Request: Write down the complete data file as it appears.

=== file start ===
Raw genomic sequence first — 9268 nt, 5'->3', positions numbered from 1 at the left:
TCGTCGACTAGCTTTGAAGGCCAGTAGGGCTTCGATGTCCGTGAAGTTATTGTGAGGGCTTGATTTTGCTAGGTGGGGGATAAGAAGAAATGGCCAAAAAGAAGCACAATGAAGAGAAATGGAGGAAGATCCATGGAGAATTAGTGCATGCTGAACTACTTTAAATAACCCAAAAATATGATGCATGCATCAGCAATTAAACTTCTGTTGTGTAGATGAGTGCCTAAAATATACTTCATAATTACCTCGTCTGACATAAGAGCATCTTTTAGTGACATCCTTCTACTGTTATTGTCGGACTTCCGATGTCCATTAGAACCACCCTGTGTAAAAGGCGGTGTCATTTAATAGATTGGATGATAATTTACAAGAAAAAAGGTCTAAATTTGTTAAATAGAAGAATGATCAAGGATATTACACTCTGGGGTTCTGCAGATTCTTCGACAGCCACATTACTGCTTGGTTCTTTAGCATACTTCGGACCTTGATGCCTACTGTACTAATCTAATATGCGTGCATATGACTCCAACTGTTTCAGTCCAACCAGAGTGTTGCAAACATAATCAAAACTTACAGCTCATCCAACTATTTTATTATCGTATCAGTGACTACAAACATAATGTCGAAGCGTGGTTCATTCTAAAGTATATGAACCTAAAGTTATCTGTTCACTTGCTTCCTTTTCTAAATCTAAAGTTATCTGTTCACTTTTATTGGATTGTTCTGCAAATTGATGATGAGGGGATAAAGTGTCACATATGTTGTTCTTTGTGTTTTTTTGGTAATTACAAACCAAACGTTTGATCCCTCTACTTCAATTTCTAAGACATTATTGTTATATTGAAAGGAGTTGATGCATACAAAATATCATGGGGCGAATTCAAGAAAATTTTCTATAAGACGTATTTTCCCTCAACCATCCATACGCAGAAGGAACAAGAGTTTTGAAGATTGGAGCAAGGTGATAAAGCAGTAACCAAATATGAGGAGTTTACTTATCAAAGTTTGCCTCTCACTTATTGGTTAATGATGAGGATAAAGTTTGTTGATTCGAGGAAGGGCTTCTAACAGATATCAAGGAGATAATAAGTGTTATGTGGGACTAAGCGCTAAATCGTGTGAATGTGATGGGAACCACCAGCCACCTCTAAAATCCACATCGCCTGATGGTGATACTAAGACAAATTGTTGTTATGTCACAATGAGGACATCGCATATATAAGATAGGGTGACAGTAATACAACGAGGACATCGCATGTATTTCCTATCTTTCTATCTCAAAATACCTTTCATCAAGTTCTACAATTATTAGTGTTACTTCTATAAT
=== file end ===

Raw genomic sequence first — 9268 nt, 5'->3', positions numbered from 1 at the left:
TCGTCGACTAGCTTTGAAGGCCAGTAGGGCTTCGATGTCCGTGAAGTTATTGTGAGGGCTTGATTTTGCTAGGTGGGGGATAAGAAGAAATGGCCAAAAAGAAGCACAATGAAGAGAAATGGAGGAAGATCCATGGAGAATTAGTGCATGCTGAACTACTTTAAATAACCCAAAAATATGATGCATGCATCAGCAATTAAACTTCTGTTGTGTAGATGAGTGCCTAAAATATACTTCATAATTACCTCGTCTGACATAAGAGCATCTTTTAGTGACATCCTTCTACTGTTATTGTCGGACTTCCGATGTCCATTAGAACCACCCTGTGTAAAAGGCGGTGTCATTTAATAGATTGGATGATAATTTACAAGAAAAAAGGTCTAAATTTGTTAAATAGAAGAATGATCAAGGATATTACACTCTGGGGTTCTGCAGATTCTTCGACAGCCACATTACTGCTTGGTTCTTTAGCATACTTCGGACCTTGATGCCTACTGTACTAATCTAATATGCGTGCATATGACTCCAACTGTTTCAGTCCAACCAGAGTGTTGCAAACATAATCAAAACTTACAGCTCATCCAACTATTTTATTATCGTATCAGTGACTACAAACATAATGTCGAAGCGTGGTTCATTCTAAAGTATATGAACCTAAAGTTATCTGTTCACTTGCTTCCTTTTCTAAATCTAAAGTTATCTGTTCACTTTTATTGGATTGTTCTGCAAATTGATGATGAGGGGATAAAGTGTCACATATGTTGTTCTTTGTGTTTTTTTGGTAATTACAAACCAAACGTTTGATCCCTCTACTTCAATTTCTAAGACATTATTGTTATATTGAAAGGAGTTGATGCATACAAAATATCATGGGGCGAATTCAAGAAAATTTTCTATAAGACGTATTTTCCCTCAACCATCCATACGCAGAAGGAACAAGAGTTTTGAAGATTGGAGCAAGGTGATAAAGCAGTAACCAAATATGAGGAGTTTACTTATCAAAGTTTGCCTCTCACTTATTGGTTAATGATGAGGATAAAGTTTGTTGATTCGAGGAAGGGCTTCTAACAGATATCAAGGAGATAATAAGTGTTATGTGGGACTAAGCGCTAAATCGTGTGAATGTGATGGGAACCACCAGCCACCTCTAAAATCCACATCGCCTGATGGTGATACTAAGACAAATTGTTGTTATGTCACAATGAGGACATCGCATATATAAGATAGGGTGACAGTAATACAACGAGGACATCGCATGTATTTCCTATCTTTCTATCTCAAAATACCTTTCATCAAGTTCTACAATTATTAGTGTTACTTCTATAAT